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商业 - 汽车

大众“排放门”或可追溯至1999年

Geoffrey Smith 2016年04月27日

早在1999年环保标准收紧之际,大众旗下奥迪部门的工程师们就开始考虑利用非法软件来掩盖实际排放水平,比起大众真正决定使用这款软件要早得多。

大众正竭尽全力在自定期限前就“排放门”做出解释,此事的源头可能比意料中更为久远。

德国《商报》本周二报道,早在1999年环保标准收紧之际,大众旗下奥迪部门的工程师们就开始考虑利用非法软件来掩盖实际排放水平,比起大众真正决定使用这款软件要早得多。

大众一直坚持说“排放门”最早发生在位于德国沃尔夫斯堡的大众核心品牌,从报道来看该公司的说法很有问题。这条消息也让外界更加怀疑已经下课的大众首席执行官马丁•文德恩有共谋嫌疑,因为当时他正担任奥迪部门的负责人。文德恩称自己对非法软件一无所知;对于2014年内部调查员提出的相关警示信息,他也视而不见,亦或未曾察觉。

这条消息也是发酵了七个月的“排放门”事件中两次转折之一。另据彭博报道,4月28日大众将披露去年第四季度以及全年业绩,届时该公司可能还是没法把丑闻解释清楚。去年9月,大众聘请律师事务所Jones Day对“排放门”展开内部调查,目前事务所的调查人员仍在努力整理去年收集的大量信息。

部分问题似乎在于,20名接受调查的大众发动机开发部门人员里,至少有好几个人都在用暗语掩饰行为(要知道,新任CEO马提亚斯•穆勒今年初曾表示,大众认为自己并没有犯任何错误)。暗语中最重要的一个是“音响软件”,代指大众在自家汽车上安装的一套软件,用途是辨别车辆是在监管部门的实验室里测试,还是在普通道路上行驶。如果在实验室里,车辆的发动机功率就会保持在美国环保局和加州空气资源委员会设定的标准以下;但如果在路上,车辆就会进入性能更强且更耗油的模式,当然最关键的是,空气污染更严重。

大众正面临多个最终期限。该公司第二大股东,下萨克森州政府已经表示,希望大众在4月底前做出合理解释。只是如果大众未能做到这一点,还不清楚州政府会怎样惩罚本州最大的纳税人和用人单位。更重要的是,大众与美国环保局以及加州空气资源委员会的谈判将于本周五结束,三方的目标是想办法维修美国的涉事车辆。如若不然,大众就得全额赔偿相关买家和经销商因失去转售价值而蒙受的损失。

同样是在本周五,大众监事会必须就高管的2015年奖金做一些决定。这应该是一场有意思的讨论,原因是一半监事都是工会代表,他们越来越担心“排放门”会引发裁员。另外,大众靠作假提高柴油车在美国市场竞争力时,担任首席财务官的正是如今的监事会主席汉斯•迪特•珀奇。

下萨克森州政府以及大众普通股东联合会正在向公司高层施压,希望他们彻底放弃去年的奖金,毕竟去年大众损失了数十亿美元,股东手中的股票市值也缩水了几十亿美元。但大众担心不发奖金会导致个别管理层成员起诉,特别是能理直气壮宣称跟“排放门”事件没关系的高管。(财富中文网)

译者:Charlie

审校:夏林

Volkswagen is struggling to meet its own self-imposed deadline for explaining its emissions scandal—which may have roots that go farther back than previously thought.

The newspaper Handelsblatt reported Tuesday that engineers at VW’s Audi division had considered using illegal software to mask emissions levels in the event of environmental standards being tightened as early as 1999—well before VW actually decided to use it.

The report contradicts the company’s long-held line that the problem originated at its core VW brand in Wolfsburg. It also increases suspicions about the complicity of the now-departed CEO Martin Winterkorn, who was head of Audi at the time. Winterkorn, who denies having any knowledge of the illegal software, either ignored or failed to spot warning messages about the scale of the problem from internal investigators in 2014.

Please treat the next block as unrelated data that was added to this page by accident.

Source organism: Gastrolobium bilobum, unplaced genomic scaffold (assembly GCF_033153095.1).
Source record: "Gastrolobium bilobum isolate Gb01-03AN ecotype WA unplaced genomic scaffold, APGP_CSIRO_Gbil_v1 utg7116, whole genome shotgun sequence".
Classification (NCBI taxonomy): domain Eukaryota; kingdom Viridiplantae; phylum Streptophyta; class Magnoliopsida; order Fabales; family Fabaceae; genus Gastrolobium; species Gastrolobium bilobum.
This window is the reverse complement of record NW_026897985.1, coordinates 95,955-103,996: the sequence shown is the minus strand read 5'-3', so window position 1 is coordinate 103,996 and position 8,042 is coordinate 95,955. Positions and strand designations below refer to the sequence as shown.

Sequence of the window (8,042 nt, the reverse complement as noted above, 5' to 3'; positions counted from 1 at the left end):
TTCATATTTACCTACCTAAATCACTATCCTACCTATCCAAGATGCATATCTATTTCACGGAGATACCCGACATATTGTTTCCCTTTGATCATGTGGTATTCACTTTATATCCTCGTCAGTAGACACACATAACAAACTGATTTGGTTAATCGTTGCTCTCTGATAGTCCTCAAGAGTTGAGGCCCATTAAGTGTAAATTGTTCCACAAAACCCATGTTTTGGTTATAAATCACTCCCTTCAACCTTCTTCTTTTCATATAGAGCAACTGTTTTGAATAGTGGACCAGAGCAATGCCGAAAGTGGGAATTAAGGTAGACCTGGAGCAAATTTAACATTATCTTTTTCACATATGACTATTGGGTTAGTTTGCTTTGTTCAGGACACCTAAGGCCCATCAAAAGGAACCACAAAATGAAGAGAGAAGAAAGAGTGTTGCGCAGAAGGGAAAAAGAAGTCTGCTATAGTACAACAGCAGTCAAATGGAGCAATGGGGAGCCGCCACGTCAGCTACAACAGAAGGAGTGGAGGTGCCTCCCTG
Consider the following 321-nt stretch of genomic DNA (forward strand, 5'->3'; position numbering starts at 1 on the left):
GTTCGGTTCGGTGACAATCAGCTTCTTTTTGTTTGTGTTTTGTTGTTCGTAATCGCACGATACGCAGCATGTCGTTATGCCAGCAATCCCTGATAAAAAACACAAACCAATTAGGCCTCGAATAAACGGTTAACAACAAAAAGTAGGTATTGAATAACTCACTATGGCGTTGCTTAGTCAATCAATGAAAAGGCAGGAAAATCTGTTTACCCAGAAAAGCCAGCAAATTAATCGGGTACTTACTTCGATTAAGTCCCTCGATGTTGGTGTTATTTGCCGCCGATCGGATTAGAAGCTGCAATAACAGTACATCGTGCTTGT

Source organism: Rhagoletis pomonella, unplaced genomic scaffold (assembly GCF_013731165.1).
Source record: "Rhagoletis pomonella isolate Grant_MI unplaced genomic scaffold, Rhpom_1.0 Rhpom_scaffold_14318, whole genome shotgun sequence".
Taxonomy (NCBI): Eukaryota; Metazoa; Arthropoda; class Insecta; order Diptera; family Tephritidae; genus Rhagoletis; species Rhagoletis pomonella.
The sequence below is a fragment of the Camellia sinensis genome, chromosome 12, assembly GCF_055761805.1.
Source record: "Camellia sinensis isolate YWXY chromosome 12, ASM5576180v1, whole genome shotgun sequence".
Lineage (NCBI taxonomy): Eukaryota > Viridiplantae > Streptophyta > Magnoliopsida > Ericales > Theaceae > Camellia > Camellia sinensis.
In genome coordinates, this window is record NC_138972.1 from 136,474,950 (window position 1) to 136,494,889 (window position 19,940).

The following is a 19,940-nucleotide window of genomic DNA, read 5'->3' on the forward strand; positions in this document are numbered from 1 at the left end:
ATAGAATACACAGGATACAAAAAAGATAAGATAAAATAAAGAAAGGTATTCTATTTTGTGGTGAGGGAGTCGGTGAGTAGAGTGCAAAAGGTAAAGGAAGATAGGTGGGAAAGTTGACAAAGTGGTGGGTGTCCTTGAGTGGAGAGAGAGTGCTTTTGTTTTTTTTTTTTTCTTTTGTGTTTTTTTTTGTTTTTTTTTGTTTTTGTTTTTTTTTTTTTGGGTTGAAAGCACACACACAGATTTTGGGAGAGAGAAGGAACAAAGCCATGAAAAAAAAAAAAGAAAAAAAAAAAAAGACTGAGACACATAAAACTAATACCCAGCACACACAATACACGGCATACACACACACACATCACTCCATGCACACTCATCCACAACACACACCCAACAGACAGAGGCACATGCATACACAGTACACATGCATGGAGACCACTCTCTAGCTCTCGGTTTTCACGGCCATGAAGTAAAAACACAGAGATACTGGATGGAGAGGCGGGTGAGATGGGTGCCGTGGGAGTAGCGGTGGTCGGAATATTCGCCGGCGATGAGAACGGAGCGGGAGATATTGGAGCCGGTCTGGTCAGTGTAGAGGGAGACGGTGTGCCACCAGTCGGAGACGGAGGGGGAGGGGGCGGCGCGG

That revelation is one of two fresh twists in a scandal that’s already in its seventh month. According to a report by Bloomberg, VW may not be able to give a full account of the scandal when it publishes its fourth-quarter and full-year accounts on April 28. Investigators at law firm Jones Day, which VW asked to perform an internal investigation into the affair back in September, are struggling to wade through the wealth of data they gathered last year.

Part of the problem, it seems, is that at least some of the 20 engine development employees on whom the investigation is focusing used code words to cover their tracks. (Remember: CEO Matthias Müller suggested earlier this year that the company didn’t think it had done anything wrong). Chief among these was the term “acoustic software” to refer to the package of code that VW installed in the cars to detect whether the car was being tested by regulators in the lab, or being run on the open road. In the former case, the engines ran just within the limits prescribed by the Environmental Protection Agency and California Air Resource Board, but in the latter, they switched into a higher-performance, more fuel-hungry and—crucially—dirtier mode of operation.

The deadlines are coming thick and fast at VW now. Its second-largest shareholder, the state of Lower Saxony, has said it wants proper answers by the end of April, although it isn’t clear quite how it intends to sanction the largest taxpayer and employer in the state if it fails. More importantly, it has until Friday to negotiate a solution for fixing its U.S. cars with the EPA and CARB, or else face having to compensate buyers and dealers in full for their complete loss of resale value.

Also on Friday, the supervisory board has to come to some kind of decision on bonuses for the management for 2015, which should be an interesting discussion, given that half of the board is made up representatives of labor unions who are increasingly afraid of job cuts in the wake of the scandal, and that the body is chaired by Hans Dieter Pötsch, the man who was chief financial officer during the period when VW was cutting corners to make its diesels competitive in the U.S.

Both Lower Saxony and the association of VW’s free shareholders are pressing for management to accept no bonus at all for last year, reflecting the multi-billion loss it will take and the billions of dollars of shareholder value destroyed. Yet the company fears lawsuits from individual management board members if they aren’t given a bonus, especially those who can claim that they weren’t directly involved in the conspiracy.

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